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The Soviets found themselves with War at their doorstep. In 1941 the Germans had broken the Molotov-Ribbentrop Non-Aggression Pact of 1939 and began pouring millions of troops through the Western border of the Soviet Union. After two years of brutal fighting and heavy losses, the Soviets finally began to push the Nazis out of the USSR with the recapture of Stalingrad on February 2nd of 1943. Much of the Soviet’s military success can be attributed to the use of tanks.

Stalin took pride in his military, especially that of his tanks. When he was told to be wary of the power of the Vatican, he is quoted saying, “How many divisions does the Pope of Rome have?” Although humorous, his confidence in his tank divisions was without question. Likewise, the military posters of the time emulated Stalin’s tank obsession. Like the poster above, many posters were brutal and showed the sheer power of these new steel war machines.

The Battle of Kursk is known as the largest tank battle to date. The Germans consisted of 50 divisions, two tank brigades, three tank battalions, and eighty artillery assault divisions comprising 2,700 Tiger and Panther tanks, some 2,000 aircraft, and 900,000 men, while the Soviets consisted of 3,600 tanks, 2,800 aircraft, and 1.3 million troops. The battle led to a Soviet victory. It is highly debated whether or not D-Day or the Battle of Kursk was the downfall of the Nazis, but the battle itself is unquestionably one of the most significant battles of World War II. The following poster shows a disgruntled Hitler upset that he lost his “little ring (and there’s twenty-two divisions in the ring).” The ring being the area around the Battle of Kursk that was previously German occupied, and his twenty-two divisions is an estimate of his divisions that he lost. However, it is estimated that he may have lost upwards of thirty divisions.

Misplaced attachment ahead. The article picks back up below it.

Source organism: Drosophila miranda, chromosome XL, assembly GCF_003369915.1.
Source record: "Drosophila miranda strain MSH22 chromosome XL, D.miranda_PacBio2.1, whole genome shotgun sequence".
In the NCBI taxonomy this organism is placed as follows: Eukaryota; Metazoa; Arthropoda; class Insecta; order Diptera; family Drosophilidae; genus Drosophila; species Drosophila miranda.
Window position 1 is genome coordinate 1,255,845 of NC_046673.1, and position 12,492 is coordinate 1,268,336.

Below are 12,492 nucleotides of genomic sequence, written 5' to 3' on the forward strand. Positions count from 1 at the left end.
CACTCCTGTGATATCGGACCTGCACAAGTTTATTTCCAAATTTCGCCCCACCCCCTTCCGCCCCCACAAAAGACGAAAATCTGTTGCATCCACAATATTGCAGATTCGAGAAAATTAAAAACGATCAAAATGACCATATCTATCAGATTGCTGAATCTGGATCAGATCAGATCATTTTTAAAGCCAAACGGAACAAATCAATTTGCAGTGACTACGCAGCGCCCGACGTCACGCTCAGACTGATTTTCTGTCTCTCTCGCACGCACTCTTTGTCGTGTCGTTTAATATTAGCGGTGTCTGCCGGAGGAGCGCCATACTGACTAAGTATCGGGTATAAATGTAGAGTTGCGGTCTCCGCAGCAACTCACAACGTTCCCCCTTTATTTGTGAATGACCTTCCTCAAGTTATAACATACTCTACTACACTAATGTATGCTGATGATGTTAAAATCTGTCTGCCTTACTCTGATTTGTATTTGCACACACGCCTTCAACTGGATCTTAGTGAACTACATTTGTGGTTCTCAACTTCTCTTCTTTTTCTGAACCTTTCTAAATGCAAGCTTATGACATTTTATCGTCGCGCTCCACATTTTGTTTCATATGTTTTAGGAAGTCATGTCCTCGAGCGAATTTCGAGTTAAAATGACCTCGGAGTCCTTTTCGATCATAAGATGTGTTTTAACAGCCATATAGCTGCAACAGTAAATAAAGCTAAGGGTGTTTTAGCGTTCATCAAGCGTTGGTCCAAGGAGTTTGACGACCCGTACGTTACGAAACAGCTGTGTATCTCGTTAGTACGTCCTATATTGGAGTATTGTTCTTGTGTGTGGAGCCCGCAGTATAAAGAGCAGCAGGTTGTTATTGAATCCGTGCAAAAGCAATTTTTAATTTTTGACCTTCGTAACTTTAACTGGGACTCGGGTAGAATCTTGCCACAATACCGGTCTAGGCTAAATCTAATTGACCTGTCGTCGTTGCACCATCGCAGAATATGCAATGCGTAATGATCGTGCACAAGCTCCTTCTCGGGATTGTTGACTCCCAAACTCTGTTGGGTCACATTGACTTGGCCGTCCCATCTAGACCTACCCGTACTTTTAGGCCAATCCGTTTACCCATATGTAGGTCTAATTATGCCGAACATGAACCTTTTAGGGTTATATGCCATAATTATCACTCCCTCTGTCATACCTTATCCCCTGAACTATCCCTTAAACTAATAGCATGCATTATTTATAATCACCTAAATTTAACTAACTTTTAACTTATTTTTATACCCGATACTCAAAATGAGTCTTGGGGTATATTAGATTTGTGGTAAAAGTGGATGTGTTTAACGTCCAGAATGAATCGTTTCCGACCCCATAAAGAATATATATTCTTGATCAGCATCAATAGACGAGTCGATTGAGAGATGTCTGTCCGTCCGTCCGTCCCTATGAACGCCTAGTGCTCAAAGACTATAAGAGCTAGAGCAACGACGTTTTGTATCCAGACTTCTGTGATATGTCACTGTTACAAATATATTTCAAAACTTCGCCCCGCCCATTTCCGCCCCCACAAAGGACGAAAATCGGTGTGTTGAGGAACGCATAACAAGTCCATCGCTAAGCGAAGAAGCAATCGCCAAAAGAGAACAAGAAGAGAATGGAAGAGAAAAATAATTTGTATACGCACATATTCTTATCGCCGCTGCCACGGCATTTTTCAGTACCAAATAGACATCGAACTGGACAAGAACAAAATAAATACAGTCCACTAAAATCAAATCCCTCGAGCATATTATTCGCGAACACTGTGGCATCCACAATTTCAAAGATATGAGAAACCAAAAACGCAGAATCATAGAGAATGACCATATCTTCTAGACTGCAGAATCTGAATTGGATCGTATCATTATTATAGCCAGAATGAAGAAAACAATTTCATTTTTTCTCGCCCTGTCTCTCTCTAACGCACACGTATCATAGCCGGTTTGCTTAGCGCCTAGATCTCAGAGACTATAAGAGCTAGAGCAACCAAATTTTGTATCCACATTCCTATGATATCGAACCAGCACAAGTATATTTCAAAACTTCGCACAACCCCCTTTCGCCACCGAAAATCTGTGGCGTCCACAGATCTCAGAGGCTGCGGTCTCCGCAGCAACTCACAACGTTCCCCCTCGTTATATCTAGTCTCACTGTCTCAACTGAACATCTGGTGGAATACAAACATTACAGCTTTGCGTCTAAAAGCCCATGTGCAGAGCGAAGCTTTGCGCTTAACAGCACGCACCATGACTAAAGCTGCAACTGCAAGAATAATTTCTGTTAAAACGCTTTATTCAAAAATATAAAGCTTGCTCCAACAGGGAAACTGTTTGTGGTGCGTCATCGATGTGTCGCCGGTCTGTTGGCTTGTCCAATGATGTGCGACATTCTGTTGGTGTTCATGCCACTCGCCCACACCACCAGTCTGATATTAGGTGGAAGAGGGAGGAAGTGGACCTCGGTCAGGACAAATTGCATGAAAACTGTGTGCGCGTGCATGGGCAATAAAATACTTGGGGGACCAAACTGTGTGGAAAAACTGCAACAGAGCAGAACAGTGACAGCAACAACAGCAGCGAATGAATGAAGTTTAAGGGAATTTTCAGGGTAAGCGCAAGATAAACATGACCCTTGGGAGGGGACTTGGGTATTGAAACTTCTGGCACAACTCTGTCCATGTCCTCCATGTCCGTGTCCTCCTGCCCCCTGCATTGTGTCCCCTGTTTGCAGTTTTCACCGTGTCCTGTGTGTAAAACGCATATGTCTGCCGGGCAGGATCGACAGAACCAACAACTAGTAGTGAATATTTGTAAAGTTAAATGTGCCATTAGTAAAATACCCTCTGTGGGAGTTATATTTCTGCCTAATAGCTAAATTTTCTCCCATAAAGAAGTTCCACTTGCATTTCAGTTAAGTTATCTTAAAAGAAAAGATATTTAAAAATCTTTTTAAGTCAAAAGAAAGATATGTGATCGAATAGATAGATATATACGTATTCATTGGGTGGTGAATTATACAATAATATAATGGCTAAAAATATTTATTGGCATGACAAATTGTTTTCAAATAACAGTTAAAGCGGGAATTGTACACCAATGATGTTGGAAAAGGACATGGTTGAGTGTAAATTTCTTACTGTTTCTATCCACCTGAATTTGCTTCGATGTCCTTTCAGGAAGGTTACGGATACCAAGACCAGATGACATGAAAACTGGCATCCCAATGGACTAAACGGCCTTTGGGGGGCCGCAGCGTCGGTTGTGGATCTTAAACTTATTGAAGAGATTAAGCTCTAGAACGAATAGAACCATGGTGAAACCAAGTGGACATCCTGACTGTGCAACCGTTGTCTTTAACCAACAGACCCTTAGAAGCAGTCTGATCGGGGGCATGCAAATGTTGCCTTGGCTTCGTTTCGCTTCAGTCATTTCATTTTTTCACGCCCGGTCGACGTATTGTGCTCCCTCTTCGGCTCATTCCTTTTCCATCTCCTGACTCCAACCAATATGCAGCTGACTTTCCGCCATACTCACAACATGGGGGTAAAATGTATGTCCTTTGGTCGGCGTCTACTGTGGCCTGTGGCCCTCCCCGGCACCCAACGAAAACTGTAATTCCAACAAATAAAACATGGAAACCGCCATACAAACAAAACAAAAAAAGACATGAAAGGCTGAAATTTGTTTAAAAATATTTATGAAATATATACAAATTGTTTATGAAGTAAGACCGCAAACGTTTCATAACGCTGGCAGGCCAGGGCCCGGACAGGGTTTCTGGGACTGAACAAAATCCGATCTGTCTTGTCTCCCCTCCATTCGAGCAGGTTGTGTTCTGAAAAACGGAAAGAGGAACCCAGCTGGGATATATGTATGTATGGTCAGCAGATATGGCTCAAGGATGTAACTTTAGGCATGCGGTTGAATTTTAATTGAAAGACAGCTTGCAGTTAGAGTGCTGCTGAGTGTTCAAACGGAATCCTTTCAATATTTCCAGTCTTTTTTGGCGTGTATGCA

The Soviet’s depended and loved their tanks during World War II and it is evident in their military victories and several propaganda posters. For the Soviets this was a war of steel. Steel that moved along treads and could shoot 76.2 mm rounds at the backs of retreating Nazis.

Sources:

http://soviethistory.msu.edu/1943-2/battle-of-kursk/

http://soviethistory.msu.edu/1943-2/battle-of-kursk/battle-of-kursk-images/#

http://www.allworldwars.com/Russian%20WWII%20Propaganda%20Posters.html

http://www.history.com/topics/world-war-ii/german-soviet-nonaggression-pact

http://www.secondworldwarhistory.com/soviet-union-ww2-events-timeline.asp

http://www.hjta.org/california-commentary/how-many-divisions-does-pope-have/

http://www.militaryfactory.com/armor/ww2-soviet-tanks.asp

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